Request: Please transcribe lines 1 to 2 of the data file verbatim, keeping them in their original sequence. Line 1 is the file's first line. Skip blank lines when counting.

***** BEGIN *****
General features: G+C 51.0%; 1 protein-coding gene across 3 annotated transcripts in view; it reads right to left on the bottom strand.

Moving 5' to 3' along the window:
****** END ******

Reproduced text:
General features: G+C 51.0%; 1 protein-coding gene across 3 annotated transcripts in view; it reads right to left on the bottom strand.

Moving 5' to 3' along the window: